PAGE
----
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Commentary/Saisuresh Sivaswamy

Federalism does not dawn merely because regional parties take part in the central government

How is that mature democracies like Britain elect a government with a clear majority time and again, while we in India, proud that we are the largest democracy in the world, are unable to elect an outfit to govern us for five straight years?

It is time, maybe, to raise the topic of a two-party system, since even in the mother of Parliaments which inspired our Constitution makers to pick the Westminster model over the presidential form of government, there are only two main political parties in the fray, even though there are other minor entities. The much-touted American system too is open for a wildcard entry like Ross Perot, so the solution perhaps lies in narrowing the field to prevent votes breaking up.

India's is a peculiar case of democracy when one compares it with the other two large functional democracies, the US and the UK. Unlike the last two, India has always been dominated by just one political party, which was, till recently, the Congress, the party of independence etc. For the Congress, which for a long time collected interest on its national movement fixed deposit kept with its votebank, its advantage lay in the fact that other votes were splintered among its opponents. There was no major, country-wide political party to oppose it at least during the early days of Indian democracy, since all political leaders till then came from the Congress. As disillusionment set in its ranks, some leaders broke off and formed their own entities, but it was the Congress all the way.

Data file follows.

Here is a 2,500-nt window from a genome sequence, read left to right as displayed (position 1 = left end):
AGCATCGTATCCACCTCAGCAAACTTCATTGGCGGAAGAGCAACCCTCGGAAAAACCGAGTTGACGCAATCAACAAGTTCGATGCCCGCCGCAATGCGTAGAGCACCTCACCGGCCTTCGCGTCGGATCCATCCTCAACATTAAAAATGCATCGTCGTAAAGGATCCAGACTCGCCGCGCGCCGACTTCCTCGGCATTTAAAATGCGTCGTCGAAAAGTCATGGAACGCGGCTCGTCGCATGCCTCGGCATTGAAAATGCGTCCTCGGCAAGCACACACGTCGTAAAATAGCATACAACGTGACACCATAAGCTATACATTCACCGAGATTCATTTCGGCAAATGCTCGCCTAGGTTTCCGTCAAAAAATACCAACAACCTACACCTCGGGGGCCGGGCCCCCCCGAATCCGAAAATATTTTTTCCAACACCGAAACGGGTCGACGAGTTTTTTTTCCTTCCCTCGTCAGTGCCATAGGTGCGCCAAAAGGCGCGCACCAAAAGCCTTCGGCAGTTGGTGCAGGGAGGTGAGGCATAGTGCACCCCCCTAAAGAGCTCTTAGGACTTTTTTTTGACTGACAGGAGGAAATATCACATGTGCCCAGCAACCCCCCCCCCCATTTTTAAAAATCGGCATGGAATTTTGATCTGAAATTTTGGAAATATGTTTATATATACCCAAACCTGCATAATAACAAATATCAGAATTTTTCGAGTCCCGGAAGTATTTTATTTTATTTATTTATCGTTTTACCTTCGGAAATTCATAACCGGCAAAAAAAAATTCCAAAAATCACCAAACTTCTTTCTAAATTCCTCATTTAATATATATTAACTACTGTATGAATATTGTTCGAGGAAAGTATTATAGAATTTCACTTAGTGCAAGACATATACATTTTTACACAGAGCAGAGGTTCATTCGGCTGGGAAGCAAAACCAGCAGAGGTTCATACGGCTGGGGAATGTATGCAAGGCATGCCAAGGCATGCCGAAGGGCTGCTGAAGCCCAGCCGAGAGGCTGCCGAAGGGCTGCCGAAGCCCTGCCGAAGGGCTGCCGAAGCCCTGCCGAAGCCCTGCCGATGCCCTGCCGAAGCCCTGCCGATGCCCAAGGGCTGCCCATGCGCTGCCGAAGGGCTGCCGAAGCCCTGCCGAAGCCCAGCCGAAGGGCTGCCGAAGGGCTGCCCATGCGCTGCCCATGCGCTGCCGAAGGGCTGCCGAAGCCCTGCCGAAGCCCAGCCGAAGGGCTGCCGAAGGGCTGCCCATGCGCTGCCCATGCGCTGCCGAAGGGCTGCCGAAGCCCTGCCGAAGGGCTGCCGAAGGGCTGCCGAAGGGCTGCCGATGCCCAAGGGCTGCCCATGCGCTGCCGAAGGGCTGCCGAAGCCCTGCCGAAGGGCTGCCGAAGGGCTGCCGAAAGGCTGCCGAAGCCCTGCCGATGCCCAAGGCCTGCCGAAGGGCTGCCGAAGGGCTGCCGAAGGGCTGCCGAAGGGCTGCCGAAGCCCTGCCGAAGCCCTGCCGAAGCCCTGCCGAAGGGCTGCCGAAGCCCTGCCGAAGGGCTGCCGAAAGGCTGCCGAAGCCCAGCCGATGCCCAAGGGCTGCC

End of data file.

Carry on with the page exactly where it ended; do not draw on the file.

Things changed for the first time, when the various leaders realised that the only way to end Congress hegemony lay in joining hands and form an alternative national entity, but this was more a political imperative than an ideological one. Thus was born the first, national, anti-Congress front, the Janata Party.